There are approximately 525,600 minutes in a year. (For all you trivia buffs out there, yes, I am aware that in the Gregorian calendar an average year is exactly 365.2425 days, but for simplicity’s sake, I’m rounding down to 365 for this equation.)
As we begin 2011, I can’t help but wonder how well I spent the last 525,600 minutes of my life. Did I spend enough of them with the people who matter most? Was I as productive as I should have been? Did I gain any wisdom as a result of the challenges I faced in 2010? Despite my many shortcomings, I like to think that I’m a better person than I was a year ago. In fact, I wouldn’t trade even the most difficult moment of 2010 because of what I’ve learned from it.
While the New Year provides an opportunity for personal reflection, it’s also the time when the media is filled with year-in-review stories—a look back at the most significant events. I would argue that one of the events that impacted the world most in 2010 was the Haiti earthquake. As the news of the horrific disaster spread across the globe, people’s hearts were filled with love and compassion for the Haitian people, and donations, supplies, and volunteers poured in to the tiny Caribbean nation. But as the weeks and months wore on, the media attention waned, and the tragedy became a faint memory for most of us. But those in Haiti have had to endure a year of heartache and suffering as the recovery efforts inch forward at a painfully sluggish pace.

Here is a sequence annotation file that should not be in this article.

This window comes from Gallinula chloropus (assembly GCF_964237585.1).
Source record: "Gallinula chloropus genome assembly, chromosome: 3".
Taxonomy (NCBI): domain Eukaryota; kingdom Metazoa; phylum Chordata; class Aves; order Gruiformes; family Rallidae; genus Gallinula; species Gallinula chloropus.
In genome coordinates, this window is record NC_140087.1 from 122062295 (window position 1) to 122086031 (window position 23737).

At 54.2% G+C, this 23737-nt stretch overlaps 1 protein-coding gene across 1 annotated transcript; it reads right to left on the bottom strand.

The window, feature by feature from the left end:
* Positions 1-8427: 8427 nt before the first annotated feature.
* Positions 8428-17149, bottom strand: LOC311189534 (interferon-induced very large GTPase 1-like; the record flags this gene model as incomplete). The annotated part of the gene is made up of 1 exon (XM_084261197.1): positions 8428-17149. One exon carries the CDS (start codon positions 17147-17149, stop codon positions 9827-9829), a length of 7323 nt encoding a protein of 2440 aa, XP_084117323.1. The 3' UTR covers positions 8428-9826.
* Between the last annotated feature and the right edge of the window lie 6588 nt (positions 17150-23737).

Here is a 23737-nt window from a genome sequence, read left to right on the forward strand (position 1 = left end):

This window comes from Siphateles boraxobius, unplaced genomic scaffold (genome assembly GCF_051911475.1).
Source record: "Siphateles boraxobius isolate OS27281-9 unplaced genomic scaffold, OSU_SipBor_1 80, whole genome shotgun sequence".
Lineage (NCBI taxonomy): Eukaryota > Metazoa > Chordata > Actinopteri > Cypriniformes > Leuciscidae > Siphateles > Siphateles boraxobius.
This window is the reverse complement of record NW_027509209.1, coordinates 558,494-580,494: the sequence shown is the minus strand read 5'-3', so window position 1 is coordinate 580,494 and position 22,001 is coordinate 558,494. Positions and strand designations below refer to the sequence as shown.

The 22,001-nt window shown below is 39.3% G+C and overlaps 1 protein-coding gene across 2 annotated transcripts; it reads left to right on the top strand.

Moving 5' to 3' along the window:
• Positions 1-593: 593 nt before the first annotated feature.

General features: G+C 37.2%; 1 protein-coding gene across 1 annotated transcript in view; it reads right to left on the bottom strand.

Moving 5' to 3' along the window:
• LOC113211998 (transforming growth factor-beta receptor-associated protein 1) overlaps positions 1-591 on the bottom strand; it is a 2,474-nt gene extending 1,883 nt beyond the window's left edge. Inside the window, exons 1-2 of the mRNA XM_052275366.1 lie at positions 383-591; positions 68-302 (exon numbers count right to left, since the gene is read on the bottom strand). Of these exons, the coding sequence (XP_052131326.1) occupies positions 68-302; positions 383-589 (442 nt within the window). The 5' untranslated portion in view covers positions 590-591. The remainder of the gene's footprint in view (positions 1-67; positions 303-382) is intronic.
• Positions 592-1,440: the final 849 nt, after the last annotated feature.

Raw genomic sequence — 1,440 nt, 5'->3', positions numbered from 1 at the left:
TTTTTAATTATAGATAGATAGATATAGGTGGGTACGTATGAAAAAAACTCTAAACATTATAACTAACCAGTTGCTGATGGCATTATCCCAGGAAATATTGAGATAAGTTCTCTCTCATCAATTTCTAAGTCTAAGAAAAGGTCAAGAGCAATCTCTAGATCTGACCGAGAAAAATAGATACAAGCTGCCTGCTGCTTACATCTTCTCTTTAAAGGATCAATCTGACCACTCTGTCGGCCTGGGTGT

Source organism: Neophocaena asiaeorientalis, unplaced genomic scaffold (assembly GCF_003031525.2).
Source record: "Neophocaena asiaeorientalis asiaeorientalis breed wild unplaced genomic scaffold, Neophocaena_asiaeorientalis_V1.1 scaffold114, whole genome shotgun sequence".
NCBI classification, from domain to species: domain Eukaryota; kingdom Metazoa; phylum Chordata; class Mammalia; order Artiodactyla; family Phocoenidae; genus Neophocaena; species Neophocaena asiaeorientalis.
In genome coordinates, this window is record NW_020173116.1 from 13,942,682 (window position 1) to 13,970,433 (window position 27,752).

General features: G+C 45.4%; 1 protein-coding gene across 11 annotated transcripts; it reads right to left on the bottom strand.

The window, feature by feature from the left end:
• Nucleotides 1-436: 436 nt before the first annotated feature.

Wednesday, January 12, marks the one-year anniversary of the earthquake. I’ve been working on a story about how Church members are aiding the progress that has been made in Haiti over the past year (watch for it this Wednesday), and after speaking to LDS volunteers, representatives from LDS Charities, and Church leaders in Haiti, I’ve discovered that while the past year has been extraordinarily difficult to say the least, our Haitian brothers and sisters are generally happy, hopeful, and stronger in their faith. Personal trials provide opportunity for personal growth if we allow ourselves to seek out the lessons that are there to learn, and the members in Haiti have done just that as they have faced 525,600 of the most challenging minutes of their lives.
May 2011 be filled with joy for you and your loved ones. And may we all follow the example of the humble members of Haiti and greet every hardship with a smile and hope for the future. How well will you live the next year of your life? Now is the time to decide—nearly 11, 520 minutes of 2011 have already passed, and the clock is ticking.